The idea of this blog post is to provide an overview of the technologies and standards CORE is using and to report on the experience we had with them during the development of CORE in the last months. We will provide more information about the new features and enhancements in the following blog posts.


    Tomcat Web server – CORE has been using Tomcat as an application container since its start, however relatively recently the CORE frontend has been deployed as a Tomcat cluster. This means that the application is deployed on multiple (currently just 2) machines. Using a load balancer the web traffic is redirected to any of these servers. The advantage of this solution is not only performance, but also the reliability of the service. For example, it is now possible for us to redeploy the application while the CORE service is still running. At the same time, the architecture is prepared for growth in the future. So far, our experience with this solution is generally positive.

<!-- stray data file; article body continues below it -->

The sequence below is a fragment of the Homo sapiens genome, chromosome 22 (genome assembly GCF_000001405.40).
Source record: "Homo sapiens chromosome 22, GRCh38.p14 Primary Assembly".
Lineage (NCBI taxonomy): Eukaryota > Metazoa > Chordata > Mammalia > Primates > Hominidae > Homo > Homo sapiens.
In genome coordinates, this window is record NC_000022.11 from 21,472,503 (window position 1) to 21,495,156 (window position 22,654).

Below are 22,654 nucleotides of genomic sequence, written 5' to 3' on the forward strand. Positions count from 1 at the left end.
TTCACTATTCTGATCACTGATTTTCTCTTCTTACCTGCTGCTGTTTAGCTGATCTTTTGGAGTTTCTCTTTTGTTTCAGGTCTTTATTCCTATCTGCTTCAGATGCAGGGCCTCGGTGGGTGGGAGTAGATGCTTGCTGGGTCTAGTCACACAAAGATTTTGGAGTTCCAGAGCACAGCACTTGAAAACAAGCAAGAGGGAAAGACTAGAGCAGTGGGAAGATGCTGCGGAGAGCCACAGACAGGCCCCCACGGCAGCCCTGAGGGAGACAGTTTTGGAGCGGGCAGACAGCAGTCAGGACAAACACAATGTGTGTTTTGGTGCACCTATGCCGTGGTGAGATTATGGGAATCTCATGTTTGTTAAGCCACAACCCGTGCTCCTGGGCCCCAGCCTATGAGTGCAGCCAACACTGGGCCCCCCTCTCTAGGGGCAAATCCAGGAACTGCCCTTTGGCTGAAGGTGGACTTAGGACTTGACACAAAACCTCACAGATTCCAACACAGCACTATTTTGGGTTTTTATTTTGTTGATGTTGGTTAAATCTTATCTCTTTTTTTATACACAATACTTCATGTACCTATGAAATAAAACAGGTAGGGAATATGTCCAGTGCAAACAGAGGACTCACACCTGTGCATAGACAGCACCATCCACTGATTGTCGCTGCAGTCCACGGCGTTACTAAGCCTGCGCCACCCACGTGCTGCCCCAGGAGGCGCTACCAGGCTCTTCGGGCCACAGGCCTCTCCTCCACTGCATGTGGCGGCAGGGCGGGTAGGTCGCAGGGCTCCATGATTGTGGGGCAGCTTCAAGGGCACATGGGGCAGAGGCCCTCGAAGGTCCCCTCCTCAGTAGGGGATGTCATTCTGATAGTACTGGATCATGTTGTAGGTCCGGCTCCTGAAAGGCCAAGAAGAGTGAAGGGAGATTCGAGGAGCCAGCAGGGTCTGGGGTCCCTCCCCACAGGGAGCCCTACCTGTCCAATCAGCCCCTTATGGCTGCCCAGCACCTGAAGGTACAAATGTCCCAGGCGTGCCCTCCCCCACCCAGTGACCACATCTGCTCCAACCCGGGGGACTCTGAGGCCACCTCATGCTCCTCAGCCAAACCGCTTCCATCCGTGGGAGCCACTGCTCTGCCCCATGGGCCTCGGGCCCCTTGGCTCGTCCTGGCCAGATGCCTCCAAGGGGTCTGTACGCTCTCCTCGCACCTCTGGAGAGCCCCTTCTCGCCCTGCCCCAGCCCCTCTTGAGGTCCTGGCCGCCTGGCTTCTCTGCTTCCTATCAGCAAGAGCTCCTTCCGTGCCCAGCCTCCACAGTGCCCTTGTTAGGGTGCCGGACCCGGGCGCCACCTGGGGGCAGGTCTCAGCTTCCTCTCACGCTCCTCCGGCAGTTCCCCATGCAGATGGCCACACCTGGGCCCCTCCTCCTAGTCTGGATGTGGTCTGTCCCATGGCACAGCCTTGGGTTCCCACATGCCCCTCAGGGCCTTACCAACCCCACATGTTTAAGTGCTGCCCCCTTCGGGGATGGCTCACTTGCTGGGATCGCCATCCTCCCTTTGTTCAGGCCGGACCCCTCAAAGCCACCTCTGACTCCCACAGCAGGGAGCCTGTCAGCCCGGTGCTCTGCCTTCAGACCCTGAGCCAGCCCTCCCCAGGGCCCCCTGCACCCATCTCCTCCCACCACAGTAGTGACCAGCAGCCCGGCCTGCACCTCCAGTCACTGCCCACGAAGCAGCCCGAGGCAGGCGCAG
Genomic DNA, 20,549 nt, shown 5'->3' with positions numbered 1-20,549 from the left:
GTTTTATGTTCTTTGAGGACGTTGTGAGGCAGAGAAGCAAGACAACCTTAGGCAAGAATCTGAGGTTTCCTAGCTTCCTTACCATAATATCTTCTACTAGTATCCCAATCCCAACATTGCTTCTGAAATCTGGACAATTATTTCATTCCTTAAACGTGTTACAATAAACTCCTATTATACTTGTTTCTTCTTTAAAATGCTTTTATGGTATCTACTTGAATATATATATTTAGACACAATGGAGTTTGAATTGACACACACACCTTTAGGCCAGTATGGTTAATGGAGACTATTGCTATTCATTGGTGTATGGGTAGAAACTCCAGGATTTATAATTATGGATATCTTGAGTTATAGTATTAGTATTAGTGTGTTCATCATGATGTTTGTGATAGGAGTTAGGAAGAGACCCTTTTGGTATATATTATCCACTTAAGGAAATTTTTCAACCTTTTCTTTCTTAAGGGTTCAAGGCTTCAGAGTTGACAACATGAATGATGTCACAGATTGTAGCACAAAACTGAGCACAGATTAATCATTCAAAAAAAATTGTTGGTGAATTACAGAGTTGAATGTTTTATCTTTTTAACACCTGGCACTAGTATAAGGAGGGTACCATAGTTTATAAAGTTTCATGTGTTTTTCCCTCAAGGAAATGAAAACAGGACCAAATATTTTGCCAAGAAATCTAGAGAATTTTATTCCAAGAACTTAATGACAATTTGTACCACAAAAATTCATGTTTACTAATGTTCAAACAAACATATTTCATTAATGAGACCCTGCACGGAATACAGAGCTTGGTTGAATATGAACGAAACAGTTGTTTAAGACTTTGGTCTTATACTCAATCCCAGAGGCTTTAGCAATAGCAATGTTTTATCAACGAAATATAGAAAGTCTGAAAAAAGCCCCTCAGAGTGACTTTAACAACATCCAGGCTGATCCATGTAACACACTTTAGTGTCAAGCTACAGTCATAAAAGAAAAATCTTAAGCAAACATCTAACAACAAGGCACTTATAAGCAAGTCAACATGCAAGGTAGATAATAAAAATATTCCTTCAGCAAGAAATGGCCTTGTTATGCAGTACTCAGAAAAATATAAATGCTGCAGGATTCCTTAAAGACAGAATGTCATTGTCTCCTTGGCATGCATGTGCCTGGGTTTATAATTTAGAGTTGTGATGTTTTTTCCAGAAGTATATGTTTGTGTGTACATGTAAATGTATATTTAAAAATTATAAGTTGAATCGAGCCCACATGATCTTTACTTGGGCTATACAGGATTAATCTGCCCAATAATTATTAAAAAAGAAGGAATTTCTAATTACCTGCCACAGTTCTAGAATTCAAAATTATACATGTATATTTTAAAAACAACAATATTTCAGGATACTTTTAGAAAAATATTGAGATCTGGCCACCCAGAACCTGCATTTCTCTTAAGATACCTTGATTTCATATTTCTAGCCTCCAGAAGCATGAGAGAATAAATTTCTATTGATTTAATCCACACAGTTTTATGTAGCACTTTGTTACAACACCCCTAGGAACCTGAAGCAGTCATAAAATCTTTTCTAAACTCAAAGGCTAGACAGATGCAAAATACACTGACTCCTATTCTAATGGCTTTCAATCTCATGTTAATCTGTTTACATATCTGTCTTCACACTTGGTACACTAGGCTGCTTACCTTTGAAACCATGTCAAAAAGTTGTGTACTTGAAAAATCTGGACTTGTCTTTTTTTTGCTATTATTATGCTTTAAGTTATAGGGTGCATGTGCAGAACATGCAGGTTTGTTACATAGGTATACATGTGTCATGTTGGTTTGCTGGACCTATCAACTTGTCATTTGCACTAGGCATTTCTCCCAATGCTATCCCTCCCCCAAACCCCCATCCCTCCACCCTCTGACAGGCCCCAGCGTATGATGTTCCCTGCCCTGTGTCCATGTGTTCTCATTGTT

Apache Nutch – We have adopted Apache Nutch in order to obey the information in the robots.txt file. Apache Nutch makes the implementation very simple and we have a very positive experience with it.

    SVM Light – Support Vector Machine (in particular SVM multiclass) classifiers have been used in CORE to perform a pilot set of tests for text classification of research papers. While the tool is extremely simple to set up and great to work with, it does not allow building models from a very large number of examples. Although we couldn’t utilise all examples we have, the tool was still good enough for carrying out experiments. We are now looking how to improve the scalability in the training phase to make use of a larger number of examples. We think that tools, such as Apache Mahout, might be able to provide the answer.

    Google Charts – Google Charts have been used for graphs in the Repository Analytics. A very cool interactive graphs, easy to set up.